Monday's WWE Raw got weird and product-placement happy by infusing Domino's Pizza into the show.
WWE basically snuck a Domino's Pizza commercial into the episode when Jerry Lawler ordered and waited for a pizza on the air.
Cole turned to Lawler and asked him out of nowhere, "Have you tried out the new Domino's handmade pan pizza?" Strangely enough, he had just ordered one. Michael Cole walked us all through the online ordering process as a delivery tracker graphic popped up on screen.
Later, after coming back from a commercial break, Cole and Lawler checked on the progress of the pizza only to find that some fans had accepted the delivery and eaten the pie. It's surreal to even be typing that sentence in reference to an episode of WWE Raw.
Fans responded on Twitter, some hungry, some irritated, some joking it off.
Wrestle Enigma was many among those watching concerned about Lawler's health.
Should a guy who suffered a heart attack live on air really be the one Domino's asks to sell its product? The better question, though, is whether the episode itself is the right place for selling pizza when there are several slots for commercials throughout the show.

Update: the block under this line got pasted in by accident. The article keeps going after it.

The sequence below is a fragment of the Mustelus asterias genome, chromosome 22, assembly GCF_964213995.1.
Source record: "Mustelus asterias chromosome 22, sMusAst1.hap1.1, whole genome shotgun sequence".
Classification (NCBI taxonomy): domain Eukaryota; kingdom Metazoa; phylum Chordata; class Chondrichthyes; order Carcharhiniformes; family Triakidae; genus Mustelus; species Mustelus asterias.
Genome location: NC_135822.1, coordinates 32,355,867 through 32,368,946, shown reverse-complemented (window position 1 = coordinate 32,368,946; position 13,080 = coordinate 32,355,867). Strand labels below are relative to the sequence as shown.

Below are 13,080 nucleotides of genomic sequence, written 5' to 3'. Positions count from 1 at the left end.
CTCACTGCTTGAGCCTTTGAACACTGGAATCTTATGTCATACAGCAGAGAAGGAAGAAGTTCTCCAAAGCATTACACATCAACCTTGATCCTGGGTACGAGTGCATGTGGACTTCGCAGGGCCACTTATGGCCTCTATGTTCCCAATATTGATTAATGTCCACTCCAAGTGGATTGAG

Maybe WWE was just trying to appeal to the home crowd. After all, Monday's WWE Raw was live from Columbus, Ohio, the 16th fattest city in America (h/t MensFItness.com).
Fat jokes aplenty were made on Twitter, but WrestleDeLorean delivered one of the best lines of the night.
As for the details for the pizza delivery, fan Chris Wilson noticed an inaccuracy in the graphics.
We've all known that pro wrestling is predetermined, but apparently even the pizza deliveries are worked. Luckily, most people probably didn't notice the slip-up, as they were either taking a bathroom break or hurrying to their phones and computers to order a pizza for themselves.
If there ever was a time to tweet about WWE and pizza-related humor, Monday was it.
ThreeManBooth offered one of the better jokes, which only WWE fans would understand.
This may or may not be correct, but regardless, it's clear that WWE is confused about how much product placement WWE fans are willing to take. Watching commercial break after commercial break is one thing, but having the ads and the program itself converge in such a blatant way is irritating.
Fans are already bombarded with advertisements every time they surf the web, ride the bus or turn on the TV. Shoving another ad into the mix is overkill.
NotInHallofFame.com's Twitter account said it best.
When the names of the stadiums fans sit in are advertisements themselves, when college football bowl games are named after chicken restaurants and web servers, it's clear that the boundary between program and commercial is blurred. WWE's pizza adventure on Monday is further proof of that.
It was a strange journey—one that hopefully doesn't become commonplace.